After an outpouring of stakeholder concern about the way the state runs Cayo Costa State Park, the Florida Department of Environmental Protection said it’s pausing to gather more information before putting the island park’s 10-year plan to a vote.
The off-delayed vote was to have happened at a June 11 meeting, but last Friday, the agency pulled the item from the meeting’s schedule with no public explanation.
After repeated calls and emails from The News-Press asking why, a spokeswoman emailed Wednesday afternoon: “Since the initial drafts of the park’s Unit Management Plan were released for review, the department has received several comments from stakeholders. The department is taking additional time to evaluate those comments and ensure concerns are appropriately addressed,” DEP spokeswoman Alexandra Kuchta wrote. “We look forward to the continued input from stakeholders as we evaluate additional opportunities to enhance protection of resources and stewardship by visitors.” Meanwhile, said Kuchta, people can email comments to FLStateParkPlanning@FloridaDEP.gov.
The plan, which will govern how the treasured park operates, has become a hot issue. More than 2,200 people have signed a petition organized by the advocacy group, Save Cayo Costa, asking the state to stop letting boatloads of tourists land twice daily at a dock on the island’s bay side, known as “The Narrows,” a thin strip of land at the island’s southern end.
Considered one of Lee County’s natural gems, only about 40 of the park’s 3,000 acres are in private hands. The rest is public park. What’s become controversial is use of one of the park’s two public docks by Captiva Cruises ferry boats carrying thousands of tourists each month.
A Cayo Costa Island homeowner weighs in on tourism impact on parts of the island
A Cayo Costa homeowner weighs in on tourism impact on parts of the island
Andrew West, Fort Myers News-Press
Captiva Cruises boats harming The Narrows, Cayo Costa advocates say
The tourist trips are harming one of the park’s most ecologically vulnerable areas, called The Narrows, both in and out of the water, advocates say. The twin-engine, 45-foot boats damage seagrass in the island’s shallow back bay, while prop-dredging the sand, says Cape Coral boater Randy Johnson.
Once ashore, the visitors trample a narrow path across the island to the Gulf side, creating a sandy swale through which water could rush in a storm, advocates say. The beach they visit is bordered by fragile dunes and contains shorebird and sea turtle nesting habitat.
The boats don’t have to land at The Narrows. At the island’s northern end is a larger, deepwater dock with a ranger station, toilets and a tram to the beach. That’s the one the tour boats should use, advocates say, leaving the landing at The Narrows for private boaters, for whom docking space on the island is at crisis-level scarcity, Johnson says.
Also galling to some stakeholders: Management plans are supposed to be reviewed and updated every decade or so. The one under which the park is currently running originated in 2005, then sunsetted in 2015. The new one was supposed to be in place by 2017, says Cayo Costa property owner Margi Nanney, so seeing it stall once more has her and other park advocates seeing red.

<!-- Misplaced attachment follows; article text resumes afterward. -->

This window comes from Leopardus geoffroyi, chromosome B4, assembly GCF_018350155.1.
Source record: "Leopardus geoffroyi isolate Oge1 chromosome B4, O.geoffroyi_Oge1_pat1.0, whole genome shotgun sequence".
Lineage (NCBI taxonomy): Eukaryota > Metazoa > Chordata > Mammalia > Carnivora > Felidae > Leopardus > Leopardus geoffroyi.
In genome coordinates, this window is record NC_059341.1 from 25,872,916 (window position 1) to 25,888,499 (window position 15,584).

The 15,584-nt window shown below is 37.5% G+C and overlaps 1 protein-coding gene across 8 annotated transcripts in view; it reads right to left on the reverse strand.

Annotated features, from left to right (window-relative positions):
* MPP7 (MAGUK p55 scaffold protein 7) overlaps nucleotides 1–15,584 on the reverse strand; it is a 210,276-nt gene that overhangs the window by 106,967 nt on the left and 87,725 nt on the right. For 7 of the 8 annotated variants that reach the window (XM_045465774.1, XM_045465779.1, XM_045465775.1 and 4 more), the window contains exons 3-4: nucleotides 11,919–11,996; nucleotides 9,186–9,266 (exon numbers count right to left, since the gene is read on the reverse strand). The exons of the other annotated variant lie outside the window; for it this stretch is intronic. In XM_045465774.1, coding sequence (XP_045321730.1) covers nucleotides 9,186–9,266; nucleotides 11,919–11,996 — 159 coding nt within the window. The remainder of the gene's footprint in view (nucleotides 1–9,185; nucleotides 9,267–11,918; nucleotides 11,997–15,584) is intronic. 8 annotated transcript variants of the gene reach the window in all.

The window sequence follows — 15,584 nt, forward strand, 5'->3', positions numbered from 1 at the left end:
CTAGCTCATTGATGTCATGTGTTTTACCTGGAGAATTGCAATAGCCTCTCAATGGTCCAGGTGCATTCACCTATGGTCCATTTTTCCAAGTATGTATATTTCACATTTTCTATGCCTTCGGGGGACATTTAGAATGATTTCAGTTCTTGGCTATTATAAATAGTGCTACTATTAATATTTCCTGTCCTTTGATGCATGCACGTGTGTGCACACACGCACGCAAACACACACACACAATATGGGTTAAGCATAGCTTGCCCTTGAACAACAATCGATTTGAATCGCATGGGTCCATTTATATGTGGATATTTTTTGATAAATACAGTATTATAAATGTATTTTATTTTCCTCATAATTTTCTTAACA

“This troubling delay means further negative impacts will continue indefinitely at The Narrows. The DEP moves like a herd of turtles,” Nanney wrote in an email. “There is no end in sight as to how long they will kick the can down the road. This plan is six years overdue. They agreed there were damages and vowed to close the south dock to commercial use …
“DEP must immediately halt the commercial operations at the narrows, beef up the north end infrastructure for the growing numbers of commercial and private visitors and mitigate the impacts these boats are doing to the grass flats and dune systems.”
The company had no comment on the plan, said Emily Golden, a public relations manager at Priority Marketing, speaking for Captiva Cruises. “(It) is not involved in the scheduling for this meeting or involved in the management plan,” she said, but referred to the company’s statement emailed to The News-Press on Saturday.
It noted that for 25 years, the company has led excursions as the park’s official state concessionaire “to share the beauty of this unique barrier island with visitors and our community. Captiva Cruises was founded by a known conservationist with recognized efforts for tourism and eco-innovation, and we are proud to uphold this culture of good stewardship for our islands and environment today. Our cruises to Cayo Costa celebrate the island’s natural environment as we educate passengers on the native wildlife, unique eco-system and emphasize the importance of preserving its natural beauty … Guides monitor the beaches throughout shelling excursions to ensure passengers are staying within the state-owned public land and respectful of the area. We are committed to following all DEP policies for the conscientious use of these state-owned docks …”
Nanney and others in Save Cayo Costa see the company’s public relations efforts as an attempt to “create a flurry of letters and input from Captiva Cruises customers … to take the wind out of our sails. Not gonna let that happen.”
The crux of the matter, Nanney says, is this: “Of course the south dock trip is a great excursion for $45, but at the expense of the island’s resources?” she asks. “We have to look at the big picture here. Unchecked human impacts that can be controlled should be controlled – by the very people who are bound by law to protect them.”
Share your thoughts
Email the Florida Department of Environmental Protection about Cayo Costa at FLStateParkPlanning@FloridaDEP.gov